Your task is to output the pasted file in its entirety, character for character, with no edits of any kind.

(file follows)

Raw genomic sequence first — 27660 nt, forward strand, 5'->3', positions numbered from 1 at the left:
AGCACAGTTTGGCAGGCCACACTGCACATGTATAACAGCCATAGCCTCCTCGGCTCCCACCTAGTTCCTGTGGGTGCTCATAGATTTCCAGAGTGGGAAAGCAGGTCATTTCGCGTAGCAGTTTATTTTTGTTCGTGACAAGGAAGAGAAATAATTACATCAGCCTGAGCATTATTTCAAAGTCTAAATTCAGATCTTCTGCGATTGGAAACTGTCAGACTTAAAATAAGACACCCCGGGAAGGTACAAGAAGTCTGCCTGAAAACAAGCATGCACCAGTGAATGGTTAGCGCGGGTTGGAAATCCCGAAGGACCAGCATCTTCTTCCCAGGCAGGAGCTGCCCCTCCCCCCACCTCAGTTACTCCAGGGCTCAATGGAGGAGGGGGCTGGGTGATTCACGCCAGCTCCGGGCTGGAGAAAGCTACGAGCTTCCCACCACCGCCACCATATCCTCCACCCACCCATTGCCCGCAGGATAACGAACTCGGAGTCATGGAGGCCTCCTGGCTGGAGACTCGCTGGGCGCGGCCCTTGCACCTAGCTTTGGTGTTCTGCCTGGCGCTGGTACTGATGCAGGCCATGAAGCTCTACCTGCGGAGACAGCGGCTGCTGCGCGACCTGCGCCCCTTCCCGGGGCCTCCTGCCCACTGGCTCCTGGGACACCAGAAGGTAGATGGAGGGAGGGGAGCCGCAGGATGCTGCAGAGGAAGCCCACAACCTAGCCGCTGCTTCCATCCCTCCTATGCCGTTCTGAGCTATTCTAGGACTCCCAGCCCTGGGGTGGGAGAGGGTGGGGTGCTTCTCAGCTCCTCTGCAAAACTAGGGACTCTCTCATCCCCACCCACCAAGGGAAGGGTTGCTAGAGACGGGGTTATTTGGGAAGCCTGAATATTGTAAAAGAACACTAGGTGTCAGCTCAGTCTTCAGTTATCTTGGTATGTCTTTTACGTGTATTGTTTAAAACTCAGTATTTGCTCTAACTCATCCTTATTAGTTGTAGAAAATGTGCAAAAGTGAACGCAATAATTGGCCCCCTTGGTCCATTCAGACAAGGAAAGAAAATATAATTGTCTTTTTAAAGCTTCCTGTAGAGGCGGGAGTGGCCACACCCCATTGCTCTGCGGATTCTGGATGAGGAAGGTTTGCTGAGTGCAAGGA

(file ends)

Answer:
Raw genomic sequence first — 27660 nt, forward strand, 5'->3', positions numbered from 1 at the left:
AGCACAGTTTGGCAGGCCACACTGCACATGTATAACAGCCATAGCCTCCTCGGCTCCCACCTAGTTCCTGTGGGTGCTCATAGATTTCCAGAGTGGGAAAGCAGGTCATTTCGCGTAGCAGTTTATTTTTGTTCGTGACAAGGAAGAGAAATAATTACATCAGCCTGAGCATTATTTCAAAGTCTAAATTCAGATCTTCTGCGATTGGAAACTGTCAGACTTAAAATAAGACACCCCGGGAAGGTACAAGAAGTCTGCCTGAAAACAAGCATGCACCAGTGAATGGTTAGCGCGGGTTGGAAATCCCGAAGGACCAGCATCTTCTTCCCAGGCAGGAGCTGCCCCTCCCCCCACCTCAGTTACTCCAGGGCTCAATGGAGGAGGGGGCTGGGTGATTCACGCCAGCTCCGGGCTGGAGAAAGCTACGAGCTTCCCACCACCGCCACCATATCCTCCACCCACCCATTGCCCGCAGGATAACGAACTCGGAGTCATGGAGGCCTCCTGGCTGGAGACTCGCTGGGCGCGGCCCTTGCACCTAGCTTTGGTGTTCTGCCTGGCGCTGGTACTGATGCAGGCCATGAAGCTCTACCTGCGGAGACAGCGGCTGCTGCGCGACCTGCGCCCCTTCCCGGGGCCTCCTGCCCACTGGCTCCTGGGACACCAGAAGGTAGATGGAGGGAGGGGAGCCGCAGGATGCTGCAGAGGAAGCCCACAACCTAGCCGCTGCTTCCATCCCTCCTATGCCGTTCTGAGCTATTCTAGGACTCCCAGCCCTGGGGTGGGAGAGGGTGGGGTGCTTCTCAGCTCCTCTGCAAAACTAGGGACTCTCTCATCCCCACCCACCAAGGGAAGGGTTGCTAGAGACGGGGTTATTTGGGAAGCCTGAATATTGTAAAAGAACACTAGGTGTCAGCTCAGTCTTCAGTTATCTTGGTATGTCTTTTACGTGTATTGTTTAAAACTCAGTATTTGCTCTAACTCATCCTTATTAGTTGTAGAAAATGTGCAAAAGTGAACGCAATAATTGGCCCCCTTGGTCCATTCAGACAAGGAAAGAAAATATAATTGTCTTTTTAAAGCTTCCTGTAGAGGCGGGAGTGGCCACACCCCATTGCTCTGCGGATTCTGGATGAGGAAGGTTTGCTGAGTGCAAGGA